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When will we — or did we — pass the point of no return? Should we expect our own Julius Caesar? Rome’s example can furnish some guidance.
When exactly was Rome’s republic doomed? That ancient question has a special urgency now, as our American republic seems to be flirting with its own downfall. When will we — or did we — pass the point of no return? Maybe Rome’s example can furnish some guidance.
By the time Julius Caesar rose to prominence in Rome, the republic was so warped that few informed observers expected it to last the century. Rome’s borders had exploded outward during the 200s and 100s B.C. Legislators had devised a plan to distribute newly acquired land more or less equally among the citizenry, making room for an expanding population and a healthy middle class. But wealthy patricians, exploiting loopholes in the system, sucked up vast tracts and cultivated them with imported slave labor. Soldiers who fought to capture new territory found themselves dispossessed of it upon their return home.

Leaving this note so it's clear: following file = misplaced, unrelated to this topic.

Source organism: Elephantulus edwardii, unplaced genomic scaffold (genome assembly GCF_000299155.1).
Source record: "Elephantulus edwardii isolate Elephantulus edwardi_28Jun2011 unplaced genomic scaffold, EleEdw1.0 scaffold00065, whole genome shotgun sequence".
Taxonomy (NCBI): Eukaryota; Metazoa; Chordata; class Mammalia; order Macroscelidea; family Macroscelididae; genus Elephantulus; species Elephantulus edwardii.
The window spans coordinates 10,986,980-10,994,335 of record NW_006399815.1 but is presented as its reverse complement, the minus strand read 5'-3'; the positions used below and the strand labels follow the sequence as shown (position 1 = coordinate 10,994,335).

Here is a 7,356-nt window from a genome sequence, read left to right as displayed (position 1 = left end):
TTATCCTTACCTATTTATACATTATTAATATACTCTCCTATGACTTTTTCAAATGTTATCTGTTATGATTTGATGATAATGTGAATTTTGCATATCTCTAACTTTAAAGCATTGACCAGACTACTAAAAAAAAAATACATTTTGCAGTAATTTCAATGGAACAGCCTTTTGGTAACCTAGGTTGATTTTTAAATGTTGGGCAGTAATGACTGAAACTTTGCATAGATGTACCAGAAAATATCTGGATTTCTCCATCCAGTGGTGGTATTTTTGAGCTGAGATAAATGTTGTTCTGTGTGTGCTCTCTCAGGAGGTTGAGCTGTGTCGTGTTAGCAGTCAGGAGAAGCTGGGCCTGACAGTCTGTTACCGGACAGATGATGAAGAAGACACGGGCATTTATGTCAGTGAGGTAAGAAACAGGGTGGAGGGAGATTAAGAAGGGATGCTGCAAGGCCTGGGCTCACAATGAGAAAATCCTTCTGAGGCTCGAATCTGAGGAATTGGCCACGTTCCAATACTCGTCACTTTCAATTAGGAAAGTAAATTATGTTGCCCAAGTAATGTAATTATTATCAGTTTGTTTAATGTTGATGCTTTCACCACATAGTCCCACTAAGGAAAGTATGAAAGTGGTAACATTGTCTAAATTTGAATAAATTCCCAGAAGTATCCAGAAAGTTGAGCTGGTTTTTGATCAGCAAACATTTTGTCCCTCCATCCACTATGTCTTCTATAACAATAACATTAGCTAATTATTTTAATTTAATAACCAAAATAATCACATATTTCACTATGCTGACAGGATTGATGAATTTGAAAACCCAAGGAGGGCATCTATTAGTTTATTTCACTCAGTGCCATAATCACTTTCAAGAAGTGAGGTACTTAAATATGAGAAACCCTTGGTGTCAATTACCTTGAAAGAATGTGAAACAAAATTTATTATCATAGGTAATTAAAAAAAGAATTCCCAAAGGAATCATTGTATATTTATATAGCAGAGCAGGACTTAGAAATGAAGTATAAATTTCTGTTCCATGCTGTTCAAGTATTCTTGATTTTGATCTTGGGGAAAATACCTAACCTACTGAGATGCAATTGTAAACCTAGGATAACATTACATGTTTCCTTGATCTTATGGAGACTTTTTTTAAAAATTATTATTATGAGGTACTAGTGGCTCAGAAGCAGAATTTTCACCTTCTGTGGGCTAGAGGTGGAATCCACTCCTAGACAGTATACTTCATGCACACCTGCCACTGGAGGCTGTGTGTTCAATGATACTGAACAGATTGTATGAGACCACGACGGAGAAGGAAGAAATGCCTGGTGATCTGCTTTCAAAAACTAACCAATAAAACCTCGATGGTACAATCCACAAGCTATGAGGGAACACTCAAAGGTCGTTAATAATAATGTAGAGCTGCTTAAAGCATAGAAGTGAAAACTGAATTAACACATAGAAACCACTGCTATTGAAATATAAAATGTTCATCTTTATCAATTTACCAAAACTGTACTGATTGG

Eventually a charismatic nobleman, Tiberius Gracchus, gave eloquent voice to the common people’s discontent, earning election as their official representative — a tribune of the plebs. In “Life of […]
Covid variant BA.5 is spreading. It appears milder but much more contagious and evades natural immunity. Best to boost your immune system with new Z-Dtox and Z-Stack nutraceuticals from our dear friend, the late Dr. Vladimir Zelenko.